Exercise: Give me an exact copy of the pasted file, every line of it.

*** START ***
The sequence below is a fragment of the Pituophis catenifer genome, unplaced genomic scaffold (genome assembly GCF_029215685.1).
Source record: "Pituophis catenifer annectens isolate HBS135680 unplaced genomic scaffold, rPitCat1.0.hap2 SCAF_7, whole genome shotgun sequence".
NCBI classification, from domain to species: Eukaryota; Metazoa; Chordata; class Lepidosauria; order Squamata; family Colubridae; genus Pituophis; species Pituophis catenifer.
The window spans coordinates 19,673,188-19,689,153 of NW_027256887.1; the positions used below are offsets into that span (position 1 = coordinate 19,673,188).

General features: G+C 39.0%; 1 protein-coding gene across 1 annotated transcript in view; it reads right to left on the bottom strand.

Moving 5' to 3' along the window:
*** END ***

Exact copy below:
The sequence below is a fragment of the Pituophis catenifer genome, unplaced genomic scaffold (genome assembly GCF_029215685.1).
Source record: "Pituophis catenifer annectens isolate HBS135680 unplaced genomic scaffold, rPitCat1.0.hap2 SCAF_7, whole genome shotgun sequence".
NCBI classification, from domain to species: Eukaryota; Metazoa; Chordata; class Lepidosauria; order Squamata; family Colubridae; genus Pituophis; species Pituophis catenifer.
The window spans coordinates 19,673,188-19,689,153 of NW_027256887.1; the positions used below are offsets into that span (position 1 = coordinate 19,673,188).

General features: G+C 39.0%; 1 protein-coding gene across 1 annotated transcript in view; it reads right to left on the bottom strand.

Moving 5' to 3' along the window: